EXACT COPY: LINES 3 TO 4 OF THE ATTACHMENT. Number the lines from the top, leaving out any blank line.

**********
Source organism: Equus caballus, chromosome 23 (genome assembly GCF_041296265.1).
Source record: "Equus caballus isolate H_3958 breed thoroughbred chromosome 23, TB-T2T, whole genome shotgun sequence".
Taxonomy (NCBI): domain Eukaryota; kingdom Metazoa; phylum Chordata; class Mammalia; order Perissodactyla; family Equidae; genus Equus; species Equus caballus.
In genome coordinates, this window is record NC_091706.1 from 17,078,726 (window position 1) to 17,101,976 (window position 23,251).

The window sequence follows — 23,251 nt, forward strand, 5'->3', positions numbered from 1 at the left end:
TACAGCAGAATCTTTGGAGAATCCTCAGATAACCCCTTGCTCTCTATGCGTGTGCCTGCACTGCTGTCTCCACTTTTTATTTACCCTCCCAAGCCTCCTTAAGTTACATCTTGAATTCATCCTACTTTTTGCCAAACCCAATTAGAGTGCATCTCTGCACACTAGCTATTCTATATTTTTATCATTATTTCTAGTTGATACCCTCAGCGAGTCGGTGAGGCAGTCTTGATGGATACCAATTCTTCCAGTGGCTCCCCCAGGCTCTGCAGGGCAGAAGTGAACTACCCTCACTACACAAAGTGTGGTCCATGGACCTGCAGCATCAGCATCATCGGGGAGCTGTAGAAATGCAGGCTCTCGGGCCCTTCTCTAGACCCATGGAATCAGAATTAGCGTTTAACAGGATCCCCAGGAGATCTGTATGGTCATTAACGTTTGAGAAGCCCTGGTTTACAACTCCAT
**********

Taxonomy (NCBI): domain Eukaryota; kingdom Metazoa; phylum Chordata; class Mammalia; order Perissodactyla; family Equidae; genus Equus; species Equus caballus.
In genome coordinates, this window is record NC_091706.1 from 17,078,726 (window position 1) to 17,101,976 (window position 23,251).